No doubt, the nonpartisan path has hit some turbulence in more recent years. The January 6 insurrection and the Big Lie have, to put it mildly, complicated matters.
But RepresentUs doesn’t exist to appease those on the fringe extremes.
“The reality is, there are some constituencies that are lost to us,” says Jen Johnson, RepresentUs’ movement director. “If you still believe in the Big Lie, then you likely aren’t interested in what we have to say.
“But there is a larger group of voters, regardless of party, who believe in free and secure elections. Our strategy is focused on making sure there are messengers from across the political spectrum willing to speak out against authoritarianism.”
Tapping trusted voices
To that end, RepresentUs has been increasingly intentional about engaging a broad range of trusted voices and uniting unlikely allies behind a common cause.
This includes recent initiatives such as our collaborative 2020 VoteSafe campaign, which set the record straight on safe, secure mail-in voting and accessible in-person voting options. VoteSafe was co-chaired by former swing-state governors: Pennsylvania Republican Tom Ridge and Democrat Jennifer Granholm from Michigan.
The effort is further amplified by Count Every Hero, a program chaired by retired four-star generals and admirals from all branches of the military, enlisting veterans to defend democracy and fight political corruption as a continuation of their oath to serve. RepresentUs is also formalizing a new coalition, The Board of Democracy, which equips business leaders to advocate for democracy reforms.
“Ultimately, this is a cultural movement, in addition to a political one,” Lynn says. “That is what draws people to RepresentUs. There’s an abiding understanding across America that something is broken in our system, and we need to band together to fix it.”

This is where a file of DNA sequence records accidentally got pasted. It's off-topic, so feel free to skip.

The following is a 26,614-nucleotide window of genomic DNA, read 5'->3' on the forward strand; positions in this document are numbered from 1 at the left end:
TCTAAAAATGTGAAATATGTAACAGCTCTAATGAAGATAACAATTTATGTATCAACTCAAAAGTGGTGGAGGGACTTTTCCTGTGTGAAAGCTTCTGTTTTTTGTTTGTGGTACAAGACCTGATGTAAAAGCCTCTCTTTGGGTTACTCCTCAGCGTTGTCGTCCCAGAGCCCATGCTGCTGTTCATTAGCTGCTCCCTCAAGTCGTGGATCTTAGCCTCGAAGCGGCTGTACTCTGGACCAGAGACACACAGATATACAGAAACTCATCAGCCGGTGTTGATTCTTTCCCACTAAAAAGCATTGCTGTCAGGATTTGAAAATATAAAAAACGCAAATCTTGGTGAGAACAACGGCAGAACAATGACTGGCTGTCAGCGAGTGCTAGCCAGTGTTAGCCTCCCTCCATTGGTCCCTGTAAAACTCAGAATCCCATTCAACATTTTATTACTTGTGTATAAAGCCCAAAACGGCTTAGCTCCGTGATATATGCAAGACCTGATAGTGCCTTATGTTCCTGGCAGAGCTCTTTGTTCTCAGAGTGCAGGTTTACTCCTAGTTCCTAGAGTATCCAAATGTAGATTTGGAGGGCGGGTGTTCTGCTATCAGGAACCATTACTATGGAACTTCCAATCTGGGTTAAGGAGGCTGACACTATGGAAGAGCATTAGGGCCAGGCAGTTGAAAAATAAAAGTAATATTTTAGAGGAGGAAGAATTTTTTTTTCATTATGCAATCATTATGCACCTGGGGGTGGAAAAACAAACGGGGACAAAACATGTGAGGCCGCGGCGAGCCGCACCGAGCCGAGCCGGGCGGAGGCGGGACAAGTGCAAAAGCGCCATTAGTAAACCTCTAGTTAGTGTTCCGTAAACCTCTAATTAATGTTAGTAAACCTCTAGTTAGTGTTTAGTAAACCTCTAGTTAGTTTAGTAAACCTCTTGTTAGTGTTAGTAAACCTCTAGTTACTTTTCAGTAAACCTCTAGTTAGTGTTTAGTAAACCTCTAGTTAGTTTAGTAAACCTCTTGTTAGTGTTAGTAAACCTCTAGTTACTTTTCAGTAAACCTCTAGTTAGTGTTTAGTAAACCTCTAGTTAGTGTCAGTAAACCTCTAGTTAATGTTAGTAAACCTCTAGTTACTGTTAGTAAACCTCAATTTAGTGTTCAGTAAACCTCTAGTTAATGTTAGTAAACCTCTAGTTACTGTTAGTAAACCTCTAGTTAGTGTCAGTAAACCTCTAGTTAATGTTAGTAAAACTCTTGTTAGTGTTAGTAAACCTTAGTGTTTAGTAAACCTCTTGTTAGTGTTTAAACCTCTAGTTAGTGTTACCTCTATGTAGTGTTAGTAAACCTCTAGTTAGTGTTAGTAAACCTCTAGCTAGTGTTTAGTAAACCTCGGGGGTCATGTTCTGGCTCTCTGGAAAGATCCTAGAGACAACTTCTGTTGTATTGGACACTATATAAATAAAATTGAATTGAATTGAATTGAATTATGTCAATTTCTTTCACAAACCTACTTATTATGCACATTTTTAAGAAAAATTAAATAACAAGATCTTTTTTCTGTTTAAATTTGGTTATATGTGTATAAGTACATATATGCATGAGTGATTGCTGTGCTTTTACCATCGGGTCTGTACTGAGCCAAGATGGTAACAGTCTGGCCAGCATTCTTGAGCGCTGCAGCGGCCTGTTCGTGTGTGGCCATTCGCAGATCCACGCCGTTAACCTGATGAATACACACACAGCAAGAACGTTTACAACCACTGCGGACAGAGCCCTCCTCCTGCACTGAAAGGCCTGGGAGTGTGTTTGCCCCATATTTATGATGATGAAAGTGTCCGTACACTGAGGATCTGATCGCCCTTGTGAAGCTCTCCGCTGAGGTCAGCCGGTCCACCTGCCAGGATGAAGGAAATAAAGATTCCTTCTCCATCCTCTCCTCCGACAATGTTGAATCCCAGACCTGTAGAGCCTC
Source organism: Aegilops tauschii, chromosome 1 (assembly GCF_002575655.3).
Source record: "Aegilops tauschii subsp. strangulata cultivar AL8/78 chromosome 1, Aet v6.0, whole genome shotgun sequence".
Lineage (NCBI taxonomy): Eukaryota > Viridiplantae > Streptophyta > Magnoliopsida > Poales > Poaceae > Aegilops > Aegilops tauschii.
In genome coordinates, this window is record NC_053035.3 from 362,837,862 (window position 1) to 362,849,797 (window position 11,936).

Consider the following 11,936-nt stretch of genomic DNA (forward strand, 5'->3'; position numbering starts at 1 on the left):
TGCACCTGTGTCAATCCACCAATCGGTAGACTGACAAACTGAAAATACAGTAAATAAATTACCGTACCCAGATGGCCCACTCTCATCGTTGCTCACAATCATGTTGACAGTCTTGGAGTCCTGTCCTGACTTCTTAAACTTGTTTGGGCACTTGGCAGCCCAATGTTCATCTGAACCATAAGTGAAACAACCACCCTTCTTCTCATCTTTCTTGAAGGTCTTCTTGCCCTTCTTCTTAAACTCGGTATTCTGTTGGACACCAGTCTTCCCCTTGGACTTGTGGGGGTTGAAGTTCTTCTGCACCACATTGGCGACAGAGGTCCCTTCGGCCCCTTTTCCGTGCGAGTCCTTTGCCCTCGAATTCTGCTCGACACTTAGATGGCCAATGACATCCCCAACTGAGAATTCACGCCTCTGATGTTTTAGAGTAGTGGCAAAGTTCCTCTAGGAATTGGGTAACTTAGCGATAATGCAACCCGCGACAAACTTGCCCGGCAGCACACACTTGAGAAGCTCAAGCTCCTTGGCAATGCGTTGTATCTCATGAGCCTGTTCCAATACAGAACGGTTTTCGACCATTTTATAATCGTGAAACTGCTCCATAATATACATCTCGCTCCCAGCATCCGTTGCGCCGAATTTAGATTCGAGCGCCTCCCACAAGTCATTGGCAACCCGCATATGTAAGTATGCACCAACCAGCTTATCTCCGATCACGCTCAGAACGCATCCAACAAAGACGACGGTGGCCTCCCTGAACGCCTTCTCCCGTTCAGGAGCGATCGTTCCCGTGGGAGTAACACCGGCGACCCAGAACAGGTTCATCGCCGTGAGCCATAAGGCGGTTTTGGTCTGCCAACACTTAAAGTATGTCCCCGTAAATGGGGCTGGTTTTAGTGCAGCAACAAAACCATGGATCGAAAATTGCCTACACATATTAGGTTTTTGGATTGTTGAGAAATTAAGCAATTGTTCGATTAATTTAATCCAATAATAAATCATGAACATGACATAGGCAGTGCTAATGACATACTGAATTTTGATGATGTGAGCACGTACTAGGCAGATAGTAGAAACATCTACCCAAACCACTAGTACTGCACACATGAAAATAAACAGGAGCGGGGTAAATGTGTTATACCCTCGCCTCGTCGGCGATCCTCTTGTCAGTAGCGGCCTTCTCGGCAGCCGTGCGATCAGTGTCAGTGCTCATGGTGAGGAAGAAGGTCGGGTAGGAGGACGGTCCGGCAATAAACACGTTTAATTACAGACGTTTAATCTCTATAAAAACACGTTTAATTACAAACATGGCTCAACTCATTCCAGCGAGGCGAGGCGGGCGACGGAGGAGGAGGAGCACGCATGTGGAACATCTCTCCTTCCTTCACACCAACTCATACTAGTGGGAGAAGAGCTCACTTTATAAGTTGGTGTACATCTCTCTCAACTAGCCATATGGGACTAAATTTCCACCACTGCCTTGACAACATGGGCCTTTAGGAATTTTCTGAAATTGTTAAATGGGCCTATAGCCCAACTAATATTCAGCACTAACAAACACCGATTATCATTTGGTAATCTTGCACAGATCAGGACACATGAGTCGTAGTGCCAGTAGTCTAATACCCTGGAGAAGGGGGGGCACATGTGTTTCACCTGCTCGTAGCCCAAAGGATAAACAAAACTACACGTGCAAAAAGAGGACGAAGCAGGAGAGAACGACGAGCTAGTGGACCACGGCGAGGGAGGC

Retired four-star generals and admirals from all branches of the military have united to chair Count Every Hero, an effort to enlist veterans to defend democracy and fight political corruption as a continuation of their oath to serve.
Former Republican Pennsylvania Governor Tom Ridge (pictured here) co-chaired VoteSafe, with former Democratic Michigan Governor Jennifer Granholm. VoteSafe, aimed to battle misinformation and advocate for secure mail-in and accessible in-person voting options.
“A broken-winged pterodactyl” is how one Maryland judge once described a Congressional district sprawling around metro Baltimore.
In Ohio, one ridiculously drawn district resembled a sea monster snaking hundreds of miles along the shores of Lake Erie.
And down in Texas, it’s as if politicians used an Etch-a-Sketch to craft a horseshoe-shaped district wrapping around three sides of Houston.
These districts are often cited among the most brazen examples of gerrymandering. While 2020 redistricting has led to some reconfiguring of districts such as these, they represent only a fraction of a larger threat to our democracy. Just as insidious are the many more subtle schemes by politicians to draw maps that stack the deck in their party’s favor.
For years, RepresentUs has been sounding the alarm on gerrymandering, creating educational campaigns aimed at increasing public awareness, while developing tools to keep politicians accountable and voters informed and activated.
This is one issue virtually everyone can get behind. Our national polling shows that nine out of ten voters – regardless of party affiliation – oppose gerrymandering.
Tracking the threats, taking action
With your support and through key partnerships, we’ve been able to push back.
In 2018, we won a series of five statewide victories that led to the creation of independent redistricting commissions, proven to generate fairer maps.
That success created a strong foundation to prepare for the gathering storm triggered by the 2020 census, which required all 50 states to redraw voting maps.
RepresentUs was ready.
We partnered with Princeton to develop the Redistricting Report Card, an interactive tool that relies on a powerful and unique set of analytics to grade each state’s newly-drawn maps during the redistricting process to help the media and public identify gerrymandered maps.
Concurrently, RepresentUs launched the Gerrymandering Threat Index, a 50-state research effort to help the public understand the risks of gerrymandering in each state. The report found that 27 states were at “extreme risk” for gerrymandering, with eight states close behind at “high risk.”